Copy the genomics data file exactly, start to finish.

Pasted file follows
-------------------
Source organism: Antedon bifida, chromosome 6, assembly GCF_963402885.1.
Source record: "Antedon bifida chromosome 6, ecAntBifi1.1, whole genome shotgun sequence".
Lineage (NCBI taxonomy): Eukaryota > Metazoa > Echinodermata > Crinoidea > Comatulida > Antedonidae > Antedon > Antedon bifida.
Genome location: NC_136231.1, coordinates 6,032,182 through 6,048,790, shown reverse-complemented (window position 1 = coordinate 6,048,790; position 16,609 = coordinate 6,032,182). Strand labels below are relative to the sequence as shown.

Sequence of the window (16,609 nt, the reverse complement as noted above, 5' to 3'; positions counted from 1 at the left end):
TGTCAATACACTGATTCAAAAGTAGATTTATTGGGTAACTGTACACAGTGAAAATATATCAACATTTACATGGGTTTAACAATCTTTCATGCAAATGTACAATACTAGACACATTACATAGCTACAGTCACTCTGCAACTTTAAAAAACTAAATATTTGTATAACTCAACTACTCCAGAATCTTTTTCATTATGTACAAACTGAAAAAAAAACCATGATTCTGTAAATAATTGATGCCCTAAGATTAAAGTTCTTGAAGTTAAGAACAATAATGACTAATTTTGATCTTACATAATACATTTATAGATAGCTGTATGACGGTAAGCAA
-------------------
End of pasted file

Source organism: Antedon bifida, chromosome 6, assembly GCF_963402885.1.
Source record: "Antedon bifida chromosome 6, ecAntBifi1.1, whole genome shotgun sequence".
Lineage (NCBI taxonomy): Eukaryota > Metazoa > Echinodermata > Crinoidea > Comatulida > Antedonidae > Antedon > Antedon bifida.
Genome location: NC_136231.1, coordinates 6,032,182 through 6,048,790, shown reverse-complemented (window position 1 = coordinate 6,048,790; position 16,609 = coordinate 6,032,182). Strand labels below are relative to the sequence as shown.

Sequence of the window (16,609 nt, the reverse complement as noted above, 5' to 3'; positions counted from 1 at the left end):
TGTCAATACACTGATTCAAAAGTAGATTTATTGGGTAACTGTACACAGTGAAAATATATCAACATTTACATGGGTTTAACAATCTTTCATGCAAATGTACAATACTAGACACATTACATAGCTACAGTCACTCTGCAACTTTAAAAAACTAAATATTTGTATAACTCAACTACTCCAGAATCTTTTTCATTATGTACAAACTGAAAAAAAAACCATGATTCTGTAAATAATTGATGCCCTAAGATTAAAGTTCTTGAAGTTAAGAACAATAATGACTAATTTTGATCTTACATAATACATTTATAGATAGCTGTATGACGGTAAGCAA